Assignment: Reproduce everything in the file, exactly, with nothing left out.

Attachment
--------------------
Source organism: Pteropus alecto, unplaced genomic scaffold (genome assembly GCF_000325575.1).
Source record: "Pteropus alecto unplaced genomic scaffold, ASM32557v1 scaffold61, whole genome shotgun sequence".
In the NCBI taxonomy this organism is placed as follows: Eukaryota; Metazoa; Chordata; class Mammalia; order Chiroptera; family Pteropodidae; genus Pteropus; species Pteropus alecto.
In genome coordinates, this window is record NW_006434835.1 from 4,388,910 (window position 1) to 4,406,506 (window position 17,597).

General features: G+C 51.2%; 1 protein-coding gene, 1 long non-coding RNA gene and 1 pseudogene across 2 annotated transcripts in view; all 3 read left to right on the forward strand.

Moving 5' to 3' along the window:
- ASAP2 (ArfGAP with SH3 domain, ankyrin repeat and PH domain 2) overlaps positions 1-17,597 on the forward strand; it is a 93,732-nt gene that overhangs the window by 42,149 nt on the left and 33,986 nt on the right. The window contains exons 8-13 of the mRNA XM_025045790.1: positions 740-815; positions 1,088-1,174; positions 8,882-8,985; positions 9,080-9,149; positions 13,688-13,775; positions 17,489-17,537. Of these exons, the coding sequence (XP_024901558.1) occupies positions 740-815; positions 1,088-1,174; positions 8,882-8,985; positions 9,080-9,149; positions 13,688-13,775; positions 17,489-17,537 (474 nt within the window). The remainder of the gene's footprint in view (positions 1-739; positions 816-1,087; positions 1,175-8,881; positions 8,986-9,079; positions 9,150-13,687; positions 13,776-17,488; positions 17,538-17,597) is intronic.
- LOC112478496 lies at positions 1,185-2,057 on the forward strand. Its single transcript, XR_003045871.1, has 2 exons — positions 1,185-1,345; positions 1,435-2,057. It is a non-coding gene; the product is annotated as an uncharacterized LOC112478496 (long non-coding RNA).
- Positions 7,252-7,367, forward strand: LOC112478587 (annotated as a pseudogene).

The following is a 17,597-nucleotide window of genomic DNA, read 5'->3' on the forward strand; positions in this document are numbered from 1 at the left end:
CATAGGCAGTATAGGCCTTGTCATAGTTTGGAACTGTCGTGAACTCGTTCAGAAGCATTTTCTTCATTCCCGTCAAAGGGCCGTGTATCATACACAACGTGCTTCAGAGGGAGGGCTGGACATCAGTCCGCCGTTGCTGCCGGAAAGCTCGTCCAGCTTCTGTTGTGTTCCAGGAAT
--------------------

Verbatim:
Source organism: Pteropus alecto, unplaced genomic scaffold (genome assembly GCF_000325575.1).
Source record: "Pteropus alecto unplaced genomic scaffold, ASM32557v1 scaffold61, whole genome shotgun sequence".
In the NCBI taxonomy this organism is placed as follows: Eukaryota; Metazoa; Chordata; class Mammalia; order Chiroptera; family Pteropodidae; genus Pteropus; species Pteropus alecto.
In genome coordinates, this window is record NW_006434835.1 from 4,388,910 (window position 1) to 4,406,506 (window position 17,597).

General features: G+C 51.2%; 1 protein-coding gene, 1 long non-coding RNA gene and 1 pseudogene across 2 annotated transcripts in view; all 3 read left to right on the forward strand.

Moving 5' to 3' along the window:
- ASAP2 (ArfGAP with SH3 domain, ankyrin repeat and PH domain 2) overlaps positions 1-17,597 on the forward strand; it is a 93,732-nt gene that overhangs the window by 42,149 nt on the left and 33,986 nt on the right. The window contains exons 8-13 of the mRNA XM_025045790.1: positions 740-815; positions 1,088-1,174; positions 8,882-8,985; positions 9,080-9,149; positions 13,688-13,775; positions 17,489-17,537. Of these exons, the coding sequence (XP_024901558.1) occupies positions 740-815; positions 1,088-1,174; positions 8,882-8,985; positions 9,080-9,149; positions 13,688-13,775; positions 17,489-17,537 (474 nt within the window). The remainder of the gene's footprint in view (positions 1-739; positions 816-1,087; positions 1,175-8,881; positions 8,986-9,079; positions 9,150-13,687; positions 13,776-17,488; positions 17,538-17,597) is intronic.
- LOC112478496 lies at positions 1,185-2,057 on the forward strand. Its single transcript, XR_003045871.1, has 2 exons — positions 1,185-1,345; positions 1,435-2,057. It is a non-coding gene; the product is annotated as an uncharacterized LOC112478496 (long non-coding RNA).
- Positions 7,252-7,367, forward strand: LOC112478587 (annotated as a pseudogene).

The following is a 17,597-nucleotide window of genomic DNA, read 5'->3' on the forward strand; positions in this document are numbered from 1 at the left end:
CATAGGCAGTATAGGCCTTGTCATAGTTTGGAACTGTCGTGAACTCGTTCAGAAGCATTTTCTTCATTCCCGTCAAAGGGCCGTGTATCATACACAACGTGCTTCAGAGGGAGGGCTGGACATCAGTCCGCCGTTGCTGCCGGAAAGCTCGTCCAGCTTCTGTTGTGTTCCAGGAAT